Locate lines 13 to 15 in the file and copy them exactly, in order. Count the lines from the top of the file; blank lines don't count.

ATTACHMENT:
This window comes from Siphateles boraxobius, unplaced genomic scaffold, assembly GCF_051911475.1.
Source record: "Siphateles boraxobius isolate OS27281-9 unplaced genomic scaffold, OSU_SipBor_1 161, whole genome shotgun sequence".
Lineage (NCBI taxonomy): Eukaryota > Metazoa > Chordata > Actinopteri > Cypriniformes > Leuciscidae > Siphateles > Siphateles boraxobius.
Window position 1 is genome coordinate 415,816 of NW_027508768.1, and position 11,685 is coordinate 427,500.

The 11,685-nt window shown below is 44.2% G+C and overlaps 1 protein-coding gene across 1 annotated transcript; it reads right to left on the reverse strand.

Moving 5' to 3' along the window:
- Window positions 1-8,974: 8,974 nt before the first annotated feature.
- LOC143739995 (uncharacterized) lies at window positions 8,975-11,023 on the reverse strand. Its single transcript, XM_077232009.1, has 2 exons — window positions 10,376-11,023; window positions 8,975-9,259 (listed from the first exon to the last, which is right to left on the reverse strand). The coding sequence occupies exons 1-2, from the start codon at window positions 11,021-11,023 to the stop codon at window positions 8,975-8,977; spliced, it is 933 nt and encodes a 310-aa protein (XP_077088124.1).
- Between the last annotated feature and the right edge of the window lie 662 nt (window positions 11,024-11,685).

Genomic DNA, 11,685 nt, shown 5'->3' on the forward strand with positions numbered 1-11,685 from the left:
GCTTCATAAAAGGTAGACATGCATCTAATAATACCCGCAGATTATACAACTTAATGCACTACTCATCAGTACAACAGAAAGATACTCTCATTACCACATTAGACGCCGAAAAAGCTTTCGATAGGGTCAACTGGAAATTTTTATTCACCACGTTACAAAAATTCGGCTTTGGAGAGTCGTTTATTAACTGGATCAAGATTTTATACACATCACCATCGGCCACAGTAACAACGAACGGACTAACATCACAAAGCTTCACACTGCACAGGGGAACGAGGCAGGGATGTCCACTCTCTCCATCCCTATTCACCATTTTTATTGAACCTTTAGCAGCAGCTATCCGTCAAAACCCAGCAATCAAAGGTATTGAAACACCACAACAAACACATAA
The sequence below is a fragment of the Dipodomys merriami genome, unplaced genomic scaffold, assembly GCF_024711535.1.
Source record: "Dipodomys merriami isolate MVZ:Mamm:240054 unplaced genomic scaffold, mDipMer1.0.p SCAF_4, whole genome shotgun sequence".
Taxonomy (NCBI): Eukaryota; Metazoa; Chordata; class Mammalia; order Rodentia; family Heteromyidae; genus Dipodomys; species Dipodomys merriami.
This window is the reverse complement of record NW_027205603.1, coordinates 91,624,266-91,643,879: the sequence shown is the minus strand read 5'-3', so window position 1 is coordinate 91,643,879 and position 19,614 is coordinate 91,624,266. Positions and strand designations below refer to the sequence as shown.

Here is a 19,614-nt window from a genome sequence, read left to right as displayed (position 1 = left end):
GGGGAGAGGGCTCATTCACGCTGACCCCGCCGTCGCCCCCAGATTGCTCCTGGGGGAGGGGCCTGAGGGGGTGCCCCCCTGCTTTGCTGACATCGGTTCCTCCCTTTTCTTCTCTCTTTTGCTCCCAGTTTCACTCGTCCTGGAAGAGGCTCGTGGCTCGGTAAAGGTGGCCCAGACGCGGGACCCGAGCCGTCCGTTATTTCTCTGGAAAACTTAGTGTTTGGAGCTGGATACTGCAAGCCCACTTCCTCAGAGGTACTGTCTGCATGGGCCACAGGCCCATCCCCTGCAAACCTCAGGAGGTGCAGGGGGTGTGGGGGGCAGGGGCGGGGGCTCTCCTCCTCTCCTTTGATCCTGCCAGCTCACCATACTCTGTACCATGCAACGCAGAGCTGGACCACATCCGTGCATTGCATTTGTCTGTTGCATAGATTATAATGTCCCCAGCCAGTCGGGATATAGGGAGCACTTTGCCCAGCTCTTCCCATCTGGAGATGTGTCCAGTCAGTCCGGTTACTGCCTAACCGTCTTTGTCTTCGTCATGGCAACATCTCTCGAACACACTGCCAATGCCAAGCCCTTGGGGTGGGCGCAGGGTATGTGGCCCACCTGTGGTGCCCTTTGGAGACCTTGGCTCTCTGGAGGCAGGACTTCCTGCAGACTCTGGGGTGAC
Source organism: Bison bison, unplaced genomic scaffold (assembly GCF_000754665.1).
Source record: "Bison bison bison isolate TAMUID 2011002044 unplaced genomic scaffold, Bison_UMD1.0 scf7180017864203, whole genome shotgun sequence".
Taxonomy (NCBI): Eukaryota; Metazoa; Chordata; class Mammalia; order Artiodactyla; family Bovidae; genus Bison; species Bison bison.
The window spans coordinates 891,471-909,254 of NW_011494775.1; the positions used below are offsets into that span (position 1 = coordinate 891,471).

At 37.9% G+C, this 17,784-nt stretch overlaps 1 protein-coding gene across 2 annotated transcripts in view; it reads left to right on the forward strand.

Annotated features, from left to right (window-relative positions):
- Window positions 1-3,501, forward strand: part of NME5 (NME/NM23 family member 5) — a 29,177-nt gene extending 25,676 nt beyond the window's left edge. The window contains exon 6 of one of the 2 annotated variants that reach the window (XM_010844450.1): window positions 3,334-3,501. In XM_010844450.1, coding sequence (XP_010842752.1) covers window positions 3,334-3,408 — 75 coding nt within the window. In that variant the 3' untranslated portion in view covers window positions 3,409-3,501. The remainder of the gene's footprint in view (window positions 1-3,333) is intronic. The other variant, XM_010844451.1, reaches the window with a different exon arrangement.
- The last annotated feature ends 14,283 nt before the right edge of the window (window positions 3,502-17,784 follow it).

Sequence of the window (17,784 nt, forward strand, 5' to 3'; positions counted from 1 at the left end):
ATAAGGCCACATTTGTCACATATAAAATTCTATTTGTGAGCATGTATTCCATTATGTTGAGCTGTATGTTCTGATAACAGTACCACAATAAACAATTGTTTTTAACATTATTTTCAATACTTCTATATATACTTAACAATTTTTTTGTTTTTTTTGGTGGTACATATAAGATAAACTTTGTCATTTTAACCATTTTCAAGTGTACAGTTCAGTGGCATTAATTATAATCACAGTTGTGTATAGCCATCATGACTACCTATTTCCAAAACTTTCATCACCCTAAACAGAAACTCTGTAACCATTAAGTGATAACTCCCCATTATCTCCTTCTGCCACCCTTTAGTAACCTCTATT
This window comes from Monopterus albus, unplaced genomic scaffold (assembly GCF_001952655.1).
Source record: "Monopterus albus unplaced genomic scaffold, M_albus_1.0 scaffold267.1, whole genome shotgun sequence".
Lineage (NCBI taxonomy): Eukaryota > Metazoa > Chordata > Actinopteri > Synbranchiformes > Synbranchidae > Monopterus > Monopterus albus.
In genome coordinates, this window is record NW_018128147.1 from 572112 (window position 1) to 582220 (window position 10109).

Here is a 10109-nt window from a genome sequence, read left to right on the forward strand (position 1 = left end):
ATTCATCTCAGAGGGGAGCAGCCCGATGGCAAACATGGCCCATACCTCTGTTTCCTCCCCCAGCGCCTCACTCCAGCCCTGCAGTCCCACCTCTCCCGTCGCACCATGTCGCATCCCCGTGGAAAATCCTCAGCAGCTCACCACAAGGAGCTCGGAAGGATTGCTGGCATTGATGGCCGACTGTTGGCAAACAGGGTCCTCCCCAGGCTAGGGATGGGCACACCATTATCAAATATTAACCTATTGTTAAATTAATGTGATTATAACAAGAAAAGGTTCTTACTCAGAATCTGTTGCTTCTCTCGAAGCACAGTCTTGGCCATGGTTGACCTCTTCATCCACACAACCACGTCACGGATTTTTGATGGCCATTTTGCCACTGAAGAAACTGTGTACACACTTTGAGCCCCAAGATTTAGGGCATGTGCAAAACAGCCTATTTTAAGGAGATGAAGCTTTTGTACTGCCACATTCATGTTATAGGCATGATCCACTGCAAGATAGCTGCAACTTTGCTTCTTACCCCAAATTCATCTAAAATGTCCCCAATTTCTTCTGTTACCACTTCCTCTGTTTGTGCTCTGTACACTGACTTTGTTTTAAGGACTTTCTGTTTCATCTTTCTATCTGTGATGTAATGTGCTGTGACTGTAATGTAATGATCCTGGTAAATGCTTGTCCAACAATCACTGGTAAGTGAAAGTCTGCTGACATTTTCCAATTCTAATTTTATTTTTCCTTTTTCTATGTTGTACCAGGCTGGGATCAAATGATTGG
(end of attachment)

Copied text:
Source record: "Dipodomys merriami isolate MVZ:Mamm:240054 unplaced genomic scaffold, mDipMer1.0.p SCAF_4, whole genome shotgun sequence".
Taxonomy (NCBI): Eukaryota; Metazoa; Chordata; class Mammalia; order Rodentia; family Heteromyidae; genus Dipodomys; species Dipodomys merriami.
This window is the reverse complement of record NW_027205603.1, coordinates 91,624,266-91,643,879: the sequence shown is the minus strand read 5'-3', so window position 1 is coordinate 91,643,879 and position 19,614 is coordinate 91,624,266. Positions and strand designations below refer to the sequence as shown.